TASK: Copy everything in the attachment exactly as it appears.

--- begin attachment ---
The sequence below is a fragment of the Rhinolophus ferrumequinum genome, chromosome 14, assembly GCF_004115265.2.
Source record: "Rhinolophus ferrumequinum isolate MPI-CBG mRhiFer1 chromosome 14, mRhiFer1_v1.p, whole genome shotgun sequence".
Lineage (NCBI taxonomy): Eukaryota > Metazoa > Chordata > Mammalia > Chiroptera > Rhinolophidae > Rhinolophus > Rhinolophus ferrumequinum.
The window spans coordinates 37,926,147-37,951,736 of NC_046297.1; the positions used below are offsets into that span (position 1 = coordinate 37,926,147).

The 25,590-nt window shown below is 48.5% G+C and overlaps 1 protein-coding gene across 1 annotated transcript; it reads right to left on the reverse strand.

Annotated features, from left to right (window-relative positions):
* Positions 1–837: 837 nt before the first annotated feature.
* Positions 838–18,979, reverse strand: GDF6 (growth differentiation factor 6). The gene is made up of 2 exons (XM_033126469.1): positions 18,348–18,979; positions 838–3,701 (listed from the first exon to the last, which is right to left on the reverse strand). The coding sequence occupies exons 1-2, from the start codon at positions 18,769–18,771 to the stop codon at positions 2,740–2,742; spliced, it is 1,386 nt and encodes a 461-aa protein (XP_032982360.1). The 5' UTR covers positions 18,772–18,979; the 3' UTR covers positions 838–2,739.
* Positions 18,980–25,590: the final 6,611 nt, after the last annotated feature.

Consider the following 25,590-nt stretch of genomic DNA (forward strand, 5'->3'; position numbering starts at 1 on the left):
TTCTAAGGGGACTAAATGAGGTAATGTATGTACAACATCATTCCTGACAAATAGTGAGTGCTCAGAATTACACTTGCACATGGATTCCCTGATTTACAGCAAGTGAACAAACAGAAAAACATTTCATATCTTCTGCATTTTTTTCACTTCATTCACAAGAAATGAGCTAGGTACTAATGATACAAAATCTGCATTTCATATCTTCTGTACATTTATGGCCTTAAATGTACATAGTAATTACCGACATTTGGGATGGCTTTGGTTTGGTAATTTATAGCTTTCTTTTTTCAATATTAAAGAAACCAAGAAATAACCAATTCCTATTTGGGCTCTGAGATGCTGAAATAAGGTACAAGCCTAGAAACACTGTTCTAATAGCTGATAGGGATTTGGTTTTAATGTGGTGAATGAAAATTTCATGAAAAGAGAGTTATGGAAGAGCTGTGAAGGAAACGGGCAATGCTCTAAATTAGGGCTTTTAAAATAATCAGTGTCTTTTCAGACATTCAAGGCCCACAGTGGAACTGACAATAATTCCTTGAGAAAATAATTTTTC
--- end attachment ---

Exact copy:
The sequence below is a fragment of the Rhinolophus ferrumequinum genome, chromosome 14, assembly GCF_004115265.2.
Source record: "Rhinolophus ferrumequinum isolate MPI-CBG mRhiFer1 chromosome 14, mRhiFer1_v1.p, whole genome shotgun sequence".
Lineage (NCBI taxonomy): Eukaryota > Metazoa > Chordata > Mammalia > Chiroptera > Rhinolophidae > Rhinolophus > Rhinolophus ferrumequinum.
The window spans coordinates 37,926,147-37,951,736 of NC_046297.1; the positions used below are offsets into that span (position 1 = coordinate 37,926,147).

The 25,590-nt window shown below is 48.5% G+C and overlaps 1 protein-coding gene across 1 annotated transcript; it reads right to left on the reverse strand.

Annotated features, from left to right (window-relative positions):
* Positions 1–837: 837 nt before the first annotated feature.
* Positions 838–18,979, reverse strand: GDF6 (growth differentiation factor 6). The gene is made up of 2 exons (XM_033126469.1): positions 18,348–18,979; positions 838–3,701 (listed from the first exon to the last, which is right to left on the reverse strand). The coding sequence occupies exons 1-2, from the start codon at positions 18,769–18,771 to the stop codon at positions 2,740–2,742; spliced, it is 1,386 nt and encodes a 461-aa protein (XP_032982360.1). The 5' UTR covers positions 18,772–18,979; the 3' UTR covers positions 838–2,739.
* Positions 18,980–25,590: the final 6,611 nt, after the last annotated feature.

Consider the following 25,590-nt stretch of genomic DNA (forward strand, 5'->3'; position numbering starts at 1 on the left):
TTCTAAGGGGACTAAATGAGGTAATGTATGTACAACATCATTCCTGACAAATAGTGAGTGCTCAGAATTACACTTGCACATGGATTCCCTGATTTACAGCAAGTGAACAAACAGAAAAACATTTCATATCTTCTGCATTTTTTTCACTTCATTCACAAGAAATGAGCTAGGTACTAATGATACAAAATCTGCATTTCATATCTTCTGTACATTTATGGCCTTAAATGTACATAGTAATTACCGACATTTGGGATGGCTTTGGTTTGGTAATTTATAGCTTTCTTTTTTCAATATTAAAGAAACCAAGAAATAACCAATTCCTATTTGGGCTCTGAGATGCTGAAATAAGGTACAAGCCTAGAAACACTGTTCTAATAGCTGATAGGGATTTGGTTTTAATGTGGTGAATGAAAATTTCATGAAAAGAGAGTTATGGAAGAGCTGTGAAGGAAACGGGCAATGCTCTAAATTAGGGCTTTTAAAATAATCAGTGTCTTTTCAGACATTCAAGGCCCACAGTGGAACTGACAATAATTCCTTGAGAAAATAATTTTTC